In a city over-run with Thai restaurants, the best Thai restaurants in Sydney converge around two city blocks that locals simply know as Thainatown.
I-San Thai was one of my favourite eats - cheap, cheerful and free of the incessant queues that plague Chat Thai around the corner - but sadly closed in late 2009. Thanon Khao San now takes it place, a little fancier and more upmarket than its predecessor, but thankfully upholding the tradition of serving Thai dishes that don't compromise on heat or flavour.
Lychee mint blend $3.90 and pineapple blend $3.90
Pedestrians along Pitt Street will have noticed the tuktuk parked out the front, or perhaps been tempted by the array of traditional desserts for sale in silver trays - a pick-and-mix selection that includes sticky rice grilled in banana leaves, squares of steamed coconut custard, and eggy syrup-soaked Golden Tear Drops, as vibrant yellow as the summer sun.
Wooden stools and tables, ornate gold light fittings, and an eye-catching collection of Thai license plates on the wall are probably fancier decor than you'd find along Khao San Road in Bangkok, the backpacker strip from which the restaurant takes its name (Thanon means road in Thai). However the tables pre-set with bowls, cutlery and stainless steel cups that look ideal for camping, provide some reassurance that street food is all that you could hope to ask for.
Khao Moo Krob $8.90
Crispy pork belly served with rice, soup and gravy plum sauce
On a recent lunchtime visit, Suze only has eyes for the Khao Moo Krob, a tried and tested favourite of crispy pork belly. Deep-fried chunks of pork belly are smothered in a glossy plum sauce that I find strongly flavoured with star anise, spilling over a mound of sauce-soaked rice.
Ka Prao Moo Krob $13.90
Crispy pork belly and fresh vegetables with crushed hot chilli
My choice is the Ka Prao Moo Krob, this version of crispy pork belly tossed with deep-fried basil leaves, garlic chives, onion and a generous handful of fresh chilli.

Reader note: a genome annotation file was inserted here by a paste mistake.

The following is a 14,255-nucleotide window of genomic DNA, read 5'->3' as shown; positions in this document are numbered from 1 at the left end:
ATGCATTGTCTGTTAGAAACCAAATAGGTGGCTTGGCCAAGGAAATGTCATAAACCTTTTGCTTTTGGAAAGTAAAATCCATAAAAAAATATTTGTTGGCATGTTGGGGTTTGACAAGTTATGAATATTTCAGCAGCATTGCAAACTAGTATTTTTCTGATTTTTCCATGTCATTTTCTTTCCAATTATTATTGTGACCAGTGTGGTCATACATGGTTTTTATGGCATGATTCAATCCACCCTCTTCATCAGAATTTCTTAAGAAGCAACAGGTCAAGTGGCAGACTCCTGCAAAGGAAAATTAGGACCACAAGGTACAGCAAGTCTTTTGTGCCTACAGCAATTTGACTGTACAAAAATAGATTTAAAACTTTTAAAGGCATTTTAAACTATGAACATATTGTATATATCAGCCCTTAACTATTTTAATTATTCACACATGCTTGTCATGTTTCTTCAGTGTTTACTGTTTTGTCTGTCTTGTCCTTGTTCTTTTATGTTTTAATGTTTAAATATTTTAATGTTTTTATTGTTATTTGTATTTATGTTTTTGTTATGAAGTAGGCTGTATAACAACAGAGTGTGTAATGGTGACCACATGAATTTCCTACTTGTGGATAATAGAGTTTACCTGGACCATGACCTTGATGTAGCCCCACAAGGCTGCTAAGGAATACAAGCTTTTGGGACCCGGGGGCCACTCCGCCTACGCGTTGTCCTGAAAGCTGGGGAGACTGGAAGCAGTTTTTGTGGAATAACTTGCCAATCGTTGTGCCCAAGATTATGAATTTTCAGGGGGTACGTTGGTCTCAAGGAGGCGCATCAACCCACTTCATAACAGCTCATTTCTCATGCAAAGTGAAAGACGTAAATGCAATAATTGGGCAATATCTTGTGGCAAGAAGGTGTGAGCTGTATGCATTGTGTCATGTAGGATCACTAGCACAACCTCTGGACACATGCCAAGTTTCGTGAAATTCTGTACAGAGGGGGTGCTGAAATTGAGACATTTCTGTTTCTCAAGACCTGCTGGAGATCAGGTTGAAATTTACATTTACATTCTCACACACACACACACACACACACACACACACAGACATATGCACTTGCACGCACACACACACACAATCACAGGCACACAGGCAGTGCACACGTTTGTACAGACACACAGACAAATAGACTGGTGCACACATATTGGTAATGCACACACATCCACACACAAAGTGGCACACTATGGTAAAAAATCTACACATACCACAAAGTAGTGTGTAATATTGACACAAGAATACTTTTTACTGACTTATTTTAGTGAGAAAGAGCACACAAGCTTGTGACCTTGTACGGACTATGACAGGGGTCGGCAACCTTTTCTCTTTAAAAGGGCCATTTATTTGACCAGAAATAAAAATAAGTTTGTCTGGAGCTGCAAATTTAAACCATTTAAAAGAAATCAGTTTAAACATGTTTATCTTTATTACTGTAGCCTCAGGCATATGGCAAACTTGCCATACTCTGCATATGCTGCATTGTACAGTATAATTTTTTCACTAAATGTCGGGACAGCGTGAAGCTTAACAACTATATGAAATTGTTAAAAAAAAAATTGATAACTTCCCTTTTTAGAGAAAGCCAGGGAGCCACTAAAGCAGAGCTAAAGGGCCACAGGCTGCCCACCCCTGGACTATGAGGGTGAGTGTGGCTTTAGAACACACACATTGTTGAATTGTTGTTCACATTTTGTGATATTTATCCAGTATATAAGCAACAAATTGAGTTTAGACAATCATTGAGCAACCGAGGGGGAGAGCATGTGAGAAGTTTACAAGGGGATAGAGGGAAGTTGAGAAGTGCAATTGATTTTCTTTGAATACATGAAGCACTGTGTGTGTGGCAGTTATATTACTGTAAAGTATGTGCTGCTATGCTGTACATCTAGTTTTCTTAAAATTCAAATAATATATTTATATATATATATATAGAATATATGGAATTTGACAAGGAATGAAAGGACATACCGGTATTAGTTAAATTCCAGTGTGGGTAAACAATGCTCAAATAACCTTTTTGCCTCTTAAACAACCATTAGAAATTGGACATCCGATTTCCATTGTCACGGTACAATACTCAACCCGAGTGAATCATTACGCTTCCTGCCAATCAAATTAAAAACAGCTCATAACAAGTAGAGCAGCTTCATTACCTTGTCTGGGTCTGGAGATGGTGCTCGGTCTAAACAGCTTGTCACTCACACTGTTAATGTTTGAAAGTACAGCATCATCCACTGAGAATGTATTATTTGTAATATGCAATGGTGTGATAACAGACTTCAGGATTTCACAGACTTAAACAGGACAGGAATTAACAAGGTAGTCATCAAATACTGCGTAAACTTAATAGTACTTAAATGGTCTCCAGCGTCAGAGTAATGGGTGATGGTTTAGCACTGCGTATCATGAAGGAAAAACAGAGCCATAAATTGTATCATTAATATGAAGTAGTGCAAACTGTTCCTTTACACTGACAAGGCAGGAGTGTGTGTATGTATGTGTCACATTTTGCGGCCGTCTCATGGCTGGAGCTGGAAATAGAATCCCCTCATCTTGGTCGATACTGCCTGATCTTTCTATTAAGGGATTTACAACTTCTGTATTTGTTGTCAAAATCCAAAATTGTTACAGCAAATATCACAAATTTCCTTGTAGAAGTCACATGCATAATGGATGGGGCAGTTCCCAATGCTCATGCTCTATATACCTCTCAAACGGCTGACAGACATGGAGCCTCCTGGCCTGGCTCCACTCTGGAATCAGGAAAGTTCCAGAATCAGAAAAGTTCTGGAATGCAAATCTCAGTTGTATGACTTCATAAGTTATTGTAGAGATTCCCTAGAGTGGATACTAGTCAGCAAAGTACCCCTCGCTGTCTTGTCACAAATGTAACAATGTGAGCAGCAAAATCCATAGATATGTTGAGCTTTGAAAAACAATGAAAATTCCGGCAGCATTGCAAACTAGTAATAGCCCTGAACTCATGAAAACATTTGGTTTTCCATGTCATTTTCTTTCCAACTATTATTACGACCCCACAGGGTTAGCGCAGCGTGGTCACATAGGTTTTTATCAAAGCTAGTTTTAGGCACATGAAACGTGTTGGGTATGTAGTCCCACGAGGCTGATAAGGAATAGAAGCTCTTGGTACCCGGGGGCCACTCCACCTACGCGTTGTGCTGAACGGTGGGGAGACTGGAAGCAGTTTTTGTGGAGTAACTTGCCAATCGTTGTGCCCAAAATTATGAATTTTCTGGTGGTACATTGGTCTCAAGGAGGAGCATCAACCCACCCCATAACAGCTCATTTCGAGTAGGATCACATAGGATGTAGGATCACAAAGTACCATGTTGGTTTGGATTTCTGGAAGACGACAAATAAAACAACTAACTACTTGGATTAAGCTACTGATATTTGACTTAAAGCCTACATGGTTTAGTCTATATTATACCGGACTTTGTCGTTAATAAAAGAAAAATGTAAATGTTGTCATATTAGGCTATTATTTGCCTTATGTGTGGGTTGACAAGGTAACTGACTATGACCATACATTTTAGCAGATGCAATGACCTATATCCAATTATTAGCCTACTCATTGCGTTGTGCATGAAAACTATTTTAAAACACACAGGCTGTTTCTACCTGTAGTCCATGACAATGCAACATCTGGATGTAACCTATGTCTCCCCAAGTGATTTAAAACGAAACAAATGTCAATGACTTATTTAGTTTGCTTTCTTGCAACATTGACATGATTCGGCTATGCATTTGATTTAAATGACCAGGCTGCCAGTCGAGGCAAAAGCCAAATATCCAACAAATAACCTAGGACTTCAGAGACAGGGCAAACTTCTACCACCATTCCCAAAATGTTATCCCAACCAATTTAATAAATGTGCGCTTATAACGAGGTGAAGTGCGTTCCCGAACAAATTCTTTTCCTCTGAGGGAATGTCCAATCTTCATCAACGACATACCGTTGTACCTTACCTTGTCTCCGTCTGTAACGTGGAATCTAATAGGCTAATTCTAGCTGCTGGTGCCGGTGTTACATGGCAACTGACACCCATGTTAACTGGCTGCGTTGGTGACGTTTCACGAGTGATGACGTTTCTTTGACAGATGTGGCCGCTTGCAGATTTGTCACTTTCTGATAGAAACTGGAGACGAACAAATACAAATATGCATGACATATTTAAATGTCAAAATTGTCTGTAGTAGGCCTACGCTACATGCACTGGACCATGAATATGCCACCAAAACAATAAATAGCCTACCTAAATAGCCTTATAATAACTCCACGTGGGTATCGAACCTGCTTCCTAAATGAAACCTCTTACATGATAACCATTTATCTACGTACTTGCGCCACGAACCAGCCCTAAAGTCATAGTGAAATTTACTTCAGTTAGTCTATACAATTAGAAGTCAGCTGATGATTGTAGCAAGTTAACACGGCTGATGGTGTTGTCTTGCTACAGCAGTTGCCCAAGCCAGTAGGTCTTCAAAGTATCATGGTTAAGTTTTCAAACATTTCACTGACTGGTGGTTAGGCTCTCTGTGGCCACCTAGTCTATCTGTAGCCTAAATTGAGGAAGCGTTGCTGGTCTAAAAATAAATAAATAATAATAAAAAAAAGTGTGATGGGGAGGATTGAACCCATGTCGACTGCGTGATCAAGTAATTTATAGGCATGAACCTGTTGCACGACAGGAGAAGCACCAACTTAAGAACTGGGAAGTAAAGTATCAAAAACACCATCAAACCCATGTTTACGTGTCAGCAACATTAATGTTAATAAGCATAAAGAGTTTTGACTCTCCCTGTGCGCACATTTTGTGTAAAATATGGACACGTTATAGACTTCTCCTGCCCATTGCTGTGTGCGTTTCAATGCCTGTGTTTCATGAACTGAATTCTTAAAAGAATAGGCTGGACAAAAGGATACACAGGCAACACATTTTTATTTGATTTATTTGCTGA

The chilli will tingle your lips, numb your tongue and make you sit up straight on your stool, but the sweetness of the sauce, the fragrance of basil and the contrast between crunchy crackling and fat-ribboned meat will make the pain gloriously worth it. If all else fails, a crushed ice fruit blend, mixed with watermelon, pineapple or lychee and mint, will sooth the pain and quench your thirst.
Watermelon blend $3.90
Several days later, I'm back again for dinner, this time in a larger group of six and ready to tackle more dishes.
Som Tum Poo Pa Ra $8.90
You'll find four variations of Som Tum salad on the menu, and we settle on the feistiest one, Som Tum Poo Pa Ra. You will smell the salty muddy tang of raw crab before it's even arrived at the table, a heady scent that is the essence of brine and crab guts, and deliciously so. It's the perfect dressing for Som Tum, a bright salad of green papaya, carrot, green beans and tomato, muddled with fish sauce, chilli, garlic and lime.
The extreme saltiness of the raw crab and the lingering taste of fermented fish paste is not for the faint-hearted, but trust me, it's worth it.
Pad Thai beef $12.90
Pad Thai is a commendable rendition here, the noodles tangy and sticky without being too dry or too saucy. There's crispy bits of egg, peppery garlic chives, a tangle of fresh bean sprouts and a rubble of crushed peanuts on the side.
I prefer it to the Pad See Ew, which is on the flat side of flavour, with stir fried rice noodles that are a little gluggy in texture.
Pad See Ew chicken $12.90
Pad Kra Prao chilli basil beef $13.90
Pad Kra Prao combines slices of somewhat chewy beef with basil, chilli and garlic chives. It's probably my least favourite dish of the night, missing caramelisation on the meat.
Yum Talay $12.90
Seafood salad with Thai herbs and Thai dressing
Our tastebuds re-awaken with the Yum Talay, a seafood salad that explodes with chilli, Spanish onion, coriander and chilli draped around curls of prawn, scored calamari and mussels in the shell.
Kho Moo Yang $12.90
If there is one dish you must order, it's the Kho Moo Yang, unless tender caramelised pork isn't your thing. Marinated in lemongrass and seared to a smoky char on the grill, these succulent chunks of pork neck are bordering orgasmic when splashed with the accompanying shot glass of sweet chilli dressing.
Even better news? Thanon Khao San is open until 3am every night of the week.
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1/28/2011 01:39:00 am